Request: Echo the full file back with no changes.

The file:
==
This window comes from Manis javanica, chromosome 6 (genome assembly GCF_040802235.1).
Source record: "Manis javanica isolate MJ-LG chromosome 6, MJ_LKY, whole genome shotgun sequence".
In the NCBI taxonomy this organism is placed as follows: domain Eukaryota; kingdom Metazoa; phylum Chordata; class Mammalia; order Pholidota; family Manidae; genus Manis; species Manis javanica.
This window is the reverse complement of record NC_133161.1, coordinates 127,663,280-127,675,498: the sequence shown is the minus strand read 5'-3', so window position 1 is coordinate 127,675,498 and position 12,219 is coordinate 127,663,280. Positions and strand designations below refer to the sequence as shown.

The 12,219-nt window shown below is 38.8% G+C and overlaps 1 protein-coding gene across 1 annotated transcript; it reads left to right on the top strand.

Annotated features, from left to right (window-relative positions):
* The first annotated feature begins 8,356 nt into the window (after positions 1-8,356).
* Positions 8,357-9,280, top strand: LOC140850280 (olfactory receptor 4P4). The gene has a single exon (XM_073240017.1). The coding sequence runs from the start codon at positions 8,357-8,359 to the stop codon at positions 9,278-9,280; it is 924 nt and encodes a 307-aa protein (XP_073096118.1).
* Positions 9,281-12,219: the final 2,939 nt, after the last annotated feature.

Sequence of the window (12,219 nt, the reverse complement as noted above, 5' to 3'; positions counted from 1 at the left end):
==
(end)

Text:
This window comes from Manis javanica, chromosome 6 (genome assembly GCF_040802235.1).
Source record: "Manis javanica isolate MJ-LG chromosome 6, MJ_LKY, whole genome shotgun sequence".
In the NCBI taxonomy this organism is placed as follows: domain Eukaryota; kingdom Metazoa; phylum Chordata; class Mammalia; order Pholidota; family Manidae; genus Manis; species Manis javanica.
This window is the reverse complement of record NC_133161.1, coordinates 127,663,280-127,675,498: the sequence shown is the minus strand read 5'-3', so window position 1 is coordinate 127,675,498 and position 12,219 is coordinate 127,663,280. Positions and strand designations below refer to the sequence as shown.

The 12,219-nt window shown below is 38.8% G+C and overlaps 1 protein-coding gene across 1 annotated transcript; it reads left to right on the top strand.

Annotated features, from left to right (window-relative positions):
* The first annotated feature begins 8,356 nt into the window (after positions 1-8,356).
* Positions 8,357-9,280, top strand: LOC140850280 (olfactory receptor 4P4). The gene has a single exon (XM_073240017.1). The coding sequence runs from the start codon at positions 8,357-8,359 to the stop codon at positions 9,278-9,280; it is 924 nt and encodes a 307-aa protein (XP_073096118.1).
* Positions 9,281-12,219: the final 2,939 nt, after the last annotated feature.

Sequence of the window (12,219 nt, the reverse complement as noted above, 5' to 3'; positions counted from 1 at the left end):